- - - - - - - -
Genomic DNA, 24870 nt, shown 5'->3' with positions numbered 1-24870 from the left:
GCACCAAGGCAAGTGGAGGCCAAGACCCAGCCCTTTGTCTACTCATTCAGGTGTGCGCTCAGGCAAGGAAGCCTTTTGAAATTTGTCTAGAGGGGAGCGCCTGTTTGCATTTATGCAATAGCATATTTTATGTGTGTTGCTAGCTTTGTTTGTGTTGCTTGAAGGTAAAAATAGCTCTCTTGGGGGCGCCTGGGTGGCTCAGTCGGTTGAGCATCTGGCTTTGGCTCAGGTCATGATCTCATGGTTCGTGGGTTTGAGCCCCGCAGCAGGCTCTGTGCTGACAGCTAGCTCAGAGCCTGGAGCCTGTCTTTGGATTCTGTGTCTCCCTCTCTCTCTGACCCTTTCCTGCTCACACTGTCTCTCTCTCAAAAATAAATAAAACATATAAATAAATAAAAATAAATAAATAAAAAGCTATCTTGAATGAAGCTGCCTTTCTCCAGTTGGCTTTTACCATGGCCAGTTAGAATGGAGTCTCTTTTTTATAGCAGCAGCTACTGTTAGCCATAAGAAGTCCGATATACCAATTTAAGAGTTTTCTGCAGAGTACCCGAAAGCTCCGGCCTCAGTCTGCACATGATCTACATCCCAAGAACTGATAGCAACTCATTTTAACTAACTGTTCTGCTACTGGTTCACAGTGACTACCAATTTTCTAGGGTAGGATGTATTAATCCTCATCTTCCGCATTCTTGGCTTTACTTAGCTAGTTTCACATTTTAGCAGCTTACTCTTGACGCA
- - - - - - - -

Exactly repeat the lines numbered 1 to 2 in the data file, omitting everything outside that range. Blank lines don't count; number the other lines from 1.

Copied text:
Genomic DNA, 24870 nt, shown 5'->3' with positions numbered 1-24870 from the left:
GCACCAAGGCAAGTGGAGGCCAAGACCCAGCCCTTTGTCTACTCATTCAGGTGTGCGCTCAGGCAAGGAAGCCTTTTGAAATTTGTCTAGAGGGGAGCGCCTGTTTGCATTTATGCAATAGCATATTTTATGTGTGTTGCTAGCTTTGTTTGTGTTGCTTGAAGGTAAAAATAGCTCTCTTGGGGGCGCCTGGGTGGCTCAGTCGGTTGAGCATCTGGCTTTGGCTCAGGTCATGATCTCATGGTTCGTGGGTTTGAGCCCCGCAGCAGGCTCTGTGCTGACAGCTAGCTCAGAGCCTGGAGCCTGTCTTTGGATTCTGTGTCTCCCTCTCTCTCTGACCCTTTCCTGCTCACACTGTCTCTCTCTCAAAAATAAATAAAACATATAAATAAATAAAAATAAATAAATAAAAAGCTATCTTGAATGAAGCTGCCTTTCTCCAGTTGGCTTTTACCATGGCCAGTTAGAATGGAGTCTCTTTTTTATAGCAGCAGCTACTGTTAGCCATAAGAAGTCCGATATACCAATTTAAGAGTTTTCTGCAGAGTACCCGAAAGCTCCGGCCTCAGTCTGCACATGATCTACATCCCAAGAACTGATAGCAACTCATTTTAACTAACTGTTCTGCTACTGGTTCACAGTGACTACCAATTTTCTAGGGTAGGATGTATTAATCCTCATCTTCCGCATTCTTGGCTTTACTTAGCTAGTTTCACATTTTAGCAGCTTACTCTTGACGCA